I want to go back to the beginning and so lift your minds into a loftier sphere, a more exalted understanding than what the human mind generally understands. I want to ask this congregation, every man, woman and child, to answer the question in his own heart what kind of a being God is. What kind of a being is God? Does any man or woman know? Have any of you seen him, heard him, communed with him? Here is the question, perhaps, that will from this time forth occupy your attention. The apostle [John] says, “This is life eternal”–to know God and Jesus Christ, whom he has sent. If any man, not knowing what kind of a being God is, inquires to know if the declaration of the apostle is true–and searches diligently his own heart–he will admit that he has not eternal life; for there can be no eternal life on any other principle.
First, God himself, who sits enthroned in yonder heaven, is a man like one of you. That is the great secret. If the veil were rent today and you were to see the great God who holds this world in its orbit and upholds all things by his power, you would see him in the image and very form of a man; for Adam was created in the very fashion and image of God. He received instruction from and walked, talked, and conversed with him as one man talks and communes with another.
In order to understand the subject of the dead for the consolation of those who mourn for the loss of their friends, it is necessary they should understand the character and being of God; for I am going to tell you how God came to be God. We have imagined that God was God from all eternity. [That he was not is an idea] incomprehensible to some. But it is the simple and first principle of the gospel-to know for a certainty the character of God, that we may converse with him as one man with another. God himself, the Father of us all, dwelt on an earth the same as Jesus Christ himself did, and I will show it from the Bible.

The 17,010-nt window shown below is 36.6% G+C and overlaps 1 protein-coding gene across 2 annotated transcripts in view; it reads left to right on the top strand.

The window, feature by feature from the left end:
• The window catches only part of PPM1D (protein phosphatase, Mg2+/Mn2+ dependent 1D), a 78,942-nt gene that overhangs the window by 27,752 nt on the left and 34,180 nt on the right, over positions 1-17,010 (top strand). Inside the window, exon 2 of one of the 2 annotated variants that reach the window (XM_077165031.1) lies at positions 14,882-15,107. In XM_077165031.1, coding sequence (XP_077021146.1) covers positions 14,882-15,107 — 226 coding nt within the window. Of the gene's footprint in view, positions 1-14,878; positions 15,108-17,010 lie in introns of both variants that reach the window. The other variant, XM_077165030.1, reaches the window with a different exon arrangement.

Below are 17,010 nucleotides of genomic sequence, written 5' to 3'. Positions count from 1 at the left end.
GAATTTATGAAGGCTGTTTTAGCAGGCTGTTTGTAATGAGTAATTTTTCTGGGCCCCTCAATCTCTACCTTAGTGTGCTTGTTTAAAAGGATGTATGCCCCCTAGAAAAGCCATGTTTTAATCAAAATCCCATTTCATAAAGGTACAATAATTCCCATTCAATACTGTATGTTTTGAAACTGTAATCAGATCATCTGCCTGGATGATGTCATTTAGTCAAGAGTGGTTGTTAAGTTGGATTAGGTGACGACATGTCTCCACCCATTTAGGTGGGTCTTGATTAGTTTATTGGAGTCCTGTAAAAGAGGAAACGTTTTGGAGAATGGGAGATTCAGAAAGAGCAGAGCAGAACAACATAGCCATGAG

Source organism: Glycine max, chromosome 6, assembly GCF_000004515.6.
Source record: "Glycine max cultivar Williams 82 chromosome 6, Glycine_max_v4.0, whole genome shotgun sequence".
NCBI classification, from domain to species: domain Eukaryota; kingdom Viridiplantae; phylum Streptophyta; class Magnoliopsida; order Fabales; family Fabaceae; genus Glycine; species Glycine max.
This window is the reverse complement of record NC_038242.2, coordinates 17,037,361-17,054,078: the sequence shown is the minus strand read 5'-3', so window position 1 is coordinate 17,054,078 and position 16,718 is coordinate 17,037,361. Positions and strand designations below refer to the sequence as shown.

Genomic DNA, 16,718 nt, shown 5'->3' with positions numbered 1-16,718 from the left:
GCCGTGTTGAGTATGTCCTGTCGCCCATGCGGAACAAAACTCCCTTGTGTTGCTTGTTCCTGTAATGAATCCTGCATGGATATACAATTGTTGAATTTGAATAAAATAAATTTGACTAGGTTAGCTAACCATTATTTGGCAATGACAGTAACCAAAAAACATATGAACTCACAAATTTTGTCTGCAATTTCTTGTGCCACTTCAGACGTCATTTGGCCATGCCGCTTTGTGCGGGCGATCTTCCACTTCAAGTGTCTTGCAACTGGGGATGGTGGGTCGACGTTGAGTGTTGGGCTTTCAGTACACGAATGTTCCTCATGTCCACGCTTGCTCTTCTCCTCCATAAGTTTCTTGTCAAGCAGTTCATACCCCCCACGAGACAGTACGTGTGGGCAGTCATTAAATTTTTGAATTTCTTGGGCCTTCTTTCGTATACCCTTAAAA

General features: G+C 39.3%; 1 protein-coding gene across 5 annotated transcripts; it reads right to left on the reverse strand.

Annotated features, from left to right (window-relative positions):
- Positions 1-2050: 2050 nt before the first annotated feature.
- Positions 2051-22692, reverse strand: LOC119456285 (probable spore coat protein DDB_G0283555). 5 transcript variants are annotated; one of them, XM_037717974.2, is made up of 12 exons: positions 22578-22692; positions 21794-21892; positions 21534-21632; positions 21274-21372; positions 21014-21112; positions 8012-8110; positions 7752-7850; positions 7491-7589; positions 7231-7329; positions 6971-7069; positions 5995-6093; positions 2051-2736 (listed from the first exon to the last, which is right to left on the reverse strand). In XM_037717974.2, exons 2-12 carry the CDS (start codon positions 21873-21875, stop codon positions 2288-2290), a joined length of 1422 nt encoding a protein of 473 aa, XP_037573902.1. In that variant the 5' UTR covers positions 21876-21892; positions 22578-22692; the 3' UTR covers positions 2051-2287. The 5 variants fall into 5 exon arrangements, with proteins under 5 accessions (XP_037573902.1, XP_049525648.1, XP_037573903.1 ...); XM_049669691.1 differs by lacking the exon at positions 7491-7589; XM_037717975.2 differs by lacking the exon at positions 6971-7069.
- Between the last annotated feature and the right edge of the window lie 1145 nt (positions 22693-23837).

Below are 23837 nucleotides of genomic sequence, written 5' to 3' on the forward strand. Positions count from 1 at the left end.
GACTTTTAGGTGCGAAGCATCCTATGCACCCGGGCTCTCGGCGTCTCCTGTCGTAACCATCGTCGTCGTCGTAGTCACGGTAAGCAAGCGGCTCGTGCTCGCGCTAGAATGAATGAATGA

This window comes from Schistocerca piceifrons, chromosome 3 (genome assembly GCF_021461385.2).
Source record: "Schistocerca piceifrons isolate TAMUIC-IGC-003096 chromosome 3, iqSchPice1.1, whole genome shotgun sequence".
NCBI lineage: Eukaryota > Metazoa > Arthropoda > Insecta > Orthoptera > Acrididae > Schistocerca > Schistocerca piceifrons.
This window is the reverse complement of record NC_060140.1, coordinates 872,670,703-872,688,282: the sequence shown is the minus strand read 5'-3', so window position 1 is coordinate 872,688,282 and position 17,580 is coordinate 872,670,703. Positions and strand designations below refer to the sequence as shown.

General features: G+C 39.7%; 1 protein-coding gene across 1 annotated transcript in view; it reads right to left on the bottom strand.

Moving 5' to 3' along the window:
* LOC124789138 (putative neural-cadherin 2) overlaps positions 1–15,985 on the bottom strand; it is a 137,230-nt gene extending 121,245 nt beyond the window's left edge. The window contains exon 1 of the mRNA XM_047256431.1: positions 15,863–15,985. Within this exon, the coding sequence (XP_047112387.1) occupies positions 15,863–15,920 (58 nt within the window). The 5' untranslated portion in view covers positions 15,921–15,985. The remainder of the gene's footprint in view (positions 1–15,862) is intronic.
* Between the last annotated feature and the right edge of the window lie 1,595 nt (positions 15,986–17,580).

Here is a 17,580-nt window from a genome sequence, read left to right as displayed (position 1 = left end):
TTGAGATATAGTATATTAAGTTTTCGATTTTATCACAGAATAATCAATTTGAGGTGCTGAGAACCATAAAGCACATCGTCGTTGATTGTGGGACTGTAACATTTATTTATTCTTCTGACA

… What did Jesus say? … Jesus said, “As the Father hath power in himself, even so hath the Son power.” To do what? Why, what the Father did. The answer is obvious–in a manner to lay down his body and take it up again. Jesus, what are you going to do? To lay down my life as my Father did, and take it up again. If you do not believe it, you do not believe the Bible …
We say that God himself is a self-existing God. Who told you so? It is correct enough, but how did it get into your heads? Who told you that man did not exist in like manner upon the same principles? (Refers to the old Bible.) How does it read in the Hebrew? It doesn’t say so in the Hebrew; it says God made man out of the earth and put into him Adam’s spirit, and so he became a living body.
The mind of man is as immortal as God himself. I know that my testimony is true; hence, when I talk to these mourners, what have they lost? Their friends and relatives are separated from their bodies for only a short season; their spirits existed coequal with God, and they now exist in a place where they converse together, the same as we do on the earth. Is it logic to say that a spirit is immortal and yet has a beginning? Because if a spirit has a beginning, it will have an end. That is good logic. I want to reason further on the spirit of man, for I am dwelling on the spirit and body of man–on the subject of the dead. I take my ring from my finger and liken it unto the mind of man, the immortal spirit, because it has no beginning. Suppose I cut it in two; as the Lord lives, because it has a beginning, it would have an end. All the fools and learned and wise men from the beginning of creation who say that man had a beginning prove that he must have an end. If that were so, the doctrine of annihilation would be true. But if I am right, I might with boldness proclaim from the house tops that God never did have power to create the spirit of man at all. God himself could not create himself. Intelligence exists upon a self-existent principle; it is a spirit from age to age, and there is no creation about it. Moreover, all the spirits that God ever sent into the world are susceptible to enlargement.